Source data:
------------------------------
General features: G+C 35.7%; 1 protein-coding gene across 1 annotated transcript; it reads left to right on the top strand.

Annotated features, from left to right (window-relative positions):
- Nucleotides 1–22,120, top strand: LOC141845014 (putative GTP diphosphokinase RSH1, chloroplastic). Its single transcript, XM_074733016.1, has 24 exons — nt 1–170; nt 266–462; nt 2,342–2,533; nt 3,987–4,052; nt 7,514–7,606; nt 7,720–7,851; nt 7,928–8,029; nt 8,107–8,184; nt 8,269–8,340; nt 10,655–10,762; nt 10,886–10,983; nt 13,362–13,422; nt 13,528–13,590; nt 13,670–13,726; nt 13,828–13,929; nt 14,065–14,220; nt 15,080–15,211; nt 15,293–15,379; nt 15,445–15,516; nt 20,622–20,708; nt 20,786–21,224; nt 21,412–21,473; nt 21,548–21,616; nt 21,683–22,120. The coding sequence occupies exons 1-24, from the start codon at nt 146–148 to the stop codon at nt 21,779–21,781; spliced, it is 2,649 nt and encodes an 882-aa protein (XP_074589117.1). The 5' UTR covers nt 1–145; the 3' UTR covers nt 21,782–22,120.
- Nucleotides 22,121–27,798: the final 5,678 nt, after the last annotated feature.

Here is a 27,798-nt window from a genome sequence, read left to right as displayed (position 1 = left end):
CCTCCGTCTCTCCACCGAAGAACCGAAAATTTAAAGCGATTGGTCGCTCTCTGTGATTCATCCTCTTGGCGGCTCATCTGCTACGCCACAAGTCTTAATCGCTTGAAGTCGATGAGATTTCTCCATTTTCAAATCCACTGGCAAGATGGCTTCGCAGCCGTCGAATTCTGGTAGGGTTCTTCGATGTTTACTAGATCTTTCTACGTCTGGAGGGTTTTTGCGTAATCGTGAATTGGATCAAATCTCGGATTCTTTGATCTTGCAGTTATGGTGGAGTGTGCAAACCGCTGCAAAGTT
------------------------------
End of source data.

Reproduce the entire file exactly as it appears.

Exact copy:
General features: G+C 35.7%; 1 protein-coding gene across 1 annotated transcript; it reads left to right on the top strand.

Annotated features, from left to right (window-relative positions):
- Nucleotides 1–22,120, top strand: LOC141845014 (putative GTP diphosphokinase RSH1, chloroplastic). Its single transcript, XM_074733016.1, has 24 exons — nt 1–170; nt 266–462; nt 2,342–2,533; nt 3,987–4,052; nt 7,514–7,606; nt 7,720–7,851; nt 7,928–8,029; nt 8,107–8,184; nt 8,269–8,340; nt 10,655–10,762; nt 10,886–10,983; nt 13,362–13,422; nt 13,528–13,590; nt 13,670–13,726; nt 13,828–13,929; nt 14,065–14,220; nt 15,080–15,211; nt 15,293–15,379; nt 15,445–15,516; nt 20,622–20,708; nt 20,786–21,224; nt 21,412–21,473; nt 21,548–21,616; nt 21,683–22,120. The coding sequence occupies exons 1-24, from the start codon at nt 146–148 to the stop codon at nt 21,779–21,781; spliced, it is 2,649 nt and encodes an 882-aa protein (XP_074589117.1). The 5' UTR covers nt 1–145; the 3' UTR covers nt 21,782–22,120.
- Nucleotides 22,121–27,798: the final 5,678 nt, after the last annotated feature.

Here is a 27,798-nt window from a genome sequence, read left to right as displayed (position 1 = left end):
CCTCCGTCTCTCCACCGAAGAACCGAAAATTTAAAGCGATTGGTCGCTCTCTGTGATTCATCCTCTTGGCGGCTCATCTGCTACGCCACAAGTCTTAATCGCTTGAAGTCGATGAGATTTCTCCATTTTCAAATCCACTGGCAAGATGGCTTCGCAGCCGTCGAATTCTGGTAGGGTTCTTCGATGTTTACTAGATCTTTCTACGTCTGGAGGGTTTTTGCGTAATCGTGAATTGGATCAAATCTCGGATTCTTTGATCTTGCAGTTATGGTGGAGTGTGCAAACCGCTGCAAAGTT